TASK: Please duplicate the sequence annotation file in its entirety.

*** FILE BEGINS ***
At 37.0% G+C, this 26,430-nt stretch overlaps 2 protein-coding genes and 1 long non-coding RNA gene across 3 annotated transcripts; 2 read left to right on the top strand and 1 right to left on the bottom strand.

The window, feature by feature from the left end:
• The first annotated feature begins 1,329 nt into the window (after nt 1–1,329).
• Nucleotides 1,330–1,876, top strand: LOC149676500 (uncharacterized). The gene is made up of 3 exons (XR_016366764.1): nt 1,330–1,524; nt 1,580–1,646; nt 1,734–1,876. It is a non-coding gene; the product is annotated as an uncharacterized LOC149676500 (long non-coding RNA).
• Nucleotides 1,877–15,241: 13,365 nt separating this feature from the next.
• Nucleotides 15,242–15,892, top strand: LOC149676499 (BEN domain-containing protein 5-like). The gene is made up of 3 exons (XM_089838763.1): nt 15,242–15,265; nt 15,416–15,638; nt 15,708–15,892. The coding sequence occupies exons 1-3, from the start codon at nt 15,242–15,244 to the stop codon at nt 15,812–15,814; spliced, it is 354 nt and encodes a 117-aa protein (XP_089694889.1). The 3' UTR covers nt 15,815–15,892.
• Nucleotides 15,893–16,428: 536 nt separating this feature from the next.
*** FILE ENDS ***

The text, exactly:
At 37.0% G+C, this 26,430-nt stretch overlaps 2 protein-coding genes and 1 long non-coding RNA gene across 3 annotated transcripts; 2 read left to right on the top strand and 1 right to left on the bottom strand.

The window, feature by feature from the left end:
• The first annotated feature begins 1,329 nt into the window (after nt 1–1,329).
• Nucleotides 1,330–1,876, top strand: LOC149676500 (uncharacterized). The gene is made up of 3 exons (XR_016366764.1): nt 1,330–1,524; nt 1,580–1,646; nt 1,734–1,876. It is a non-coding gene; the product is annotated as an uncharacterized LOC149676500 (long non-coding RNA).
• Nucleotides 1,877–15,241: 13,365 nt separating this feature from the next.
• Nucleotides 15,242–15,892, top strand: LOC149676499 (BEN domain-containing protein 5-like). The gene is made up of 3 exons (XM_089838763.1): nt 15,242–15,265; nt 15,416–15,638; nt 15,708–15,892. The coding sequence occupies exons 1-3, from the start codon at nt 15,242–15,244 to the stop codon at nt 15,812–15,814; spliced, it is 354 nt and encodes a 117-aa protein (XP_089694889.1). The 3' UTR covers nt 15,815–15,892.
• Nucleotides 15,893–16,428: 536 nt separating this feature from the next.